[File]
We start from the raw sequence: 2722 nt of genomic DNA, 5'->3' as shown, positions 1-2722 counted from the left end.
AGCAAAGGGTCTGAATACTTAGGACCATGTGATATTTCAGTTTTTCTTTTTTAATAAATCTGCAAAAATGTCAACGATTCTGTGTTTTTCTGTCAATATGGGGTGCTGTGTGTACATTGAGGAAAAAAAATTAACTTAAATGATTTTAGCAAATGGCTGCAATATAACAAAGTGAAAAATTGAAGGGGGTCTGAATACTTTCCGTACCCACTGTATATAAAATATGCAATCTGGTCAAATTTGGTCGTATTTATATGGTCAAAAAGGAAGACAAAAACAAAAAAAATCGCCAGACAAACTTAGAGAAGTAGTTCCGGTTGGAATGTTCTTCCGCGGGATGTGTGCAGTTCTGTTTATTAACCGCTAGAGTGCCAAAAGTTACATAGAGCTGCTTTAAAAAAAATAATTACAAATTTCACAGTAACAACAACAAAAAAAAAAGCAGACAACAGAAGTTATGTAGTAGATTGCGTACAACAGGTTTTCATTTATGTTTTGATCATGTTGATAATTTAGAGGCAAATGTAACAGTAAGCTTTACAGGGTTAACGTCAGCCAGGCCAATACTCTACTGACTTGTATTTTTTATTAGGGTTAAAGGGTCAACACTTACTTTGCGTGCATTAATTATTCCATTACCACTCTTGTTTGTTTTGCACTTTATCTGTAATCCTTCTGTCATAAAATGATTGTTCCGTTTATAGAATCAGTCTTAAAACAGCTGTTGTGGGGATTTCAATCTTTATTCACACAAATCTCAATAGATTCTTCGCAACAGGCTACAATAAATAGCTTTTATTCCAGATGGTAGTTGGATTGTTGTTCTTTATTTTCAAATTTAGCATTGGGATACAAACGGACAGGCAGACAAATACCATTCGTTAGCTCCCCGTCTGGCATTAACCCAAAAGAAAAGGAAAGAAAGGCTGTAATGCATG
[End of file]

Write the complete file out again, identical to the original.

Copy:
We start from the raw sequence: 2722 nt of genomic DNA, 5'->3' as shown, positions 1-2722 counted from the left end.
AGCAAAGGGTCTGAATACTTAGGACCATGTGATATTTCAGTTTTTCTTTTTTAATAAATCTGCAAAAATGTCAACGATTCTGTGTTTTTCTGTCAATATGGGGTGCTGTGTGTACATTGAGGAAAAAAAATTAACTTAAATGATTTTAGCAAATGGCTGCAATATAACAAAGTGAAAAATTGAAGGGGGTCTGAATACTTTCCGTACCCACTGTATATAAAATATGCAATCTGGTCAAATTTGGTCGTATTTATATGGTCAAAAAGGAAGACAAAAACAAAAAAAATCGCCAGACAAACTTAGAGAAGTAGTTCCGGTTGGAATGTTCTTCCGCGGGATGTGTGCAGTTCTGTTTATTAACCGCTAGAGTGCCAAAAGTTACATAGAGCTGCTTTAAAAAAAATAATTACAAATTTCACAGTAACAACAACAAAAAAAAAAGCAGACAACAGAAGTTATGTAGTAGATTGCGTACAACAGGTTTTCATTTATGTTTTGATCATGTTGATAATTTAGAGGCAAATGTAACAGTAAGCTTTACAGGGTTAACGTCAGCCAGGCCAATACTCTACTGACTTGTATTTTTTATTAGGGTTAAAGGGTCAACACTTACTTTGCGTGCATTAATTATTCCATTACCACTCTTGTTTGTTTTGCACTTTATCTGTAATCCTTCTGTCATAAAATGATTGTTCCGTTTATAGAATCAGTCTTAAAACAGCTGTTGTGGGGATTTCAATCTTTATTCACACAAATCTCAATAGATTCTTCGCAACAGGCTACAATAAATAGCTTTTATTCCAGATGGTAGTTGGATTGTTGTTCTTTATTTTCAAATTTAGCATTGGGATACAAACGGACAGGCAGACAAATACCATTCGTTAGCTCCCCGTCTGGCATTAACCCAAAAGAAAAGGAAAGAAAGGCTGTAATGCATG